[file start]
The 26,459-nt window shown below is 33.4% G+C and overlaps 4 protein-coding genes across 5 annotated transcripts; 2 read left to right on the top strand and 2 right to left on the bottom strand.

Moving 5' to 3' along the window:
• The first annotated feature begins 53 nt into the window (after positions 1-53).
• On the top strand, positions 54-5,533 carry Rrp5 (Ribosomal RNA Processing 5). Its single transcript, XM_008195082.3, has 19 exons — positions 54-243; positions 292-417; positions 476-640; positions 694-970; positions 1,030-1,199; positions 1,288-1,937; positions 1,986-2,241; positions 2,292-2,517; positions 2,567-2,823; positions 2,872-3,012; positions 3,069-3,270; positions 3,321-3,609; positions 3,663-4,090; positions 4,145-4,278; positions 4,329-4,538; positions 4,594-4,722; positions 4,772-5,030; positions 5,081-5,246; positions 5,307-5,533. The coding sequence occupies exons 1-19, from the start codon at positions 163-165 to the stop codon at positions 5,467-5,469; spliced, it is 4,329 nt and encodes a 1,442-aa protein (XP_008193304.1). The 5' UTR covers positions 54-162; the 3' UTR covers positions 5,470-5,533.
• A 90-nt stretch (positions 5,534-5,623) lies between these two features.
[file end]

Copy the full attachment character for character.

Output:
The 26,459-nt window shown below is 33.4% G+C and overlaps 4 protein-coding genes across 5 annotated transcripts; 2 read left to right on the top strand and 2 right to left on the bottom strand.

Moving 5' to 3' along the window:
• The first annotated feature begins 53 nt into the window (after positions 1-53).
• On the top strand, positions 54-5,533 carry Rrp5 (Ribosomal RNA Processing 5). Its single transcript, XM_008195082.3, has 19 exons — positions 54-243; positions 292-417; positions 476-640; positions 694-970; positions 1,030-1,199; positions 1,288-1,937; positions 1,986-2,241; positions 2,292-2,517; positions 2,567-2,823; positions 2,872-3,012; positions 3,069-3,270; positions 3,321-3,609; positions 3,663-4,090; positions 4,145-4,278; positions 4,329-4,538; positions 4,594-4,722; positions 4,772-5,030; positions 5,081-5,246; positions 5,307-5,533. The coding sequence occupies exons 1-19, from the start codon at positions 163-165 to the stop codon at positions 5,467-5,469; spliced, it is 4,329 nt and encodes a 1,442-aa protein (XP_008193304.1). The 5' UTR covers positions 54-162; the 3' UTR covers positions 5,470-5,533.
• A 90-nt stretch (positions 5,534-5,623) lies between these two features.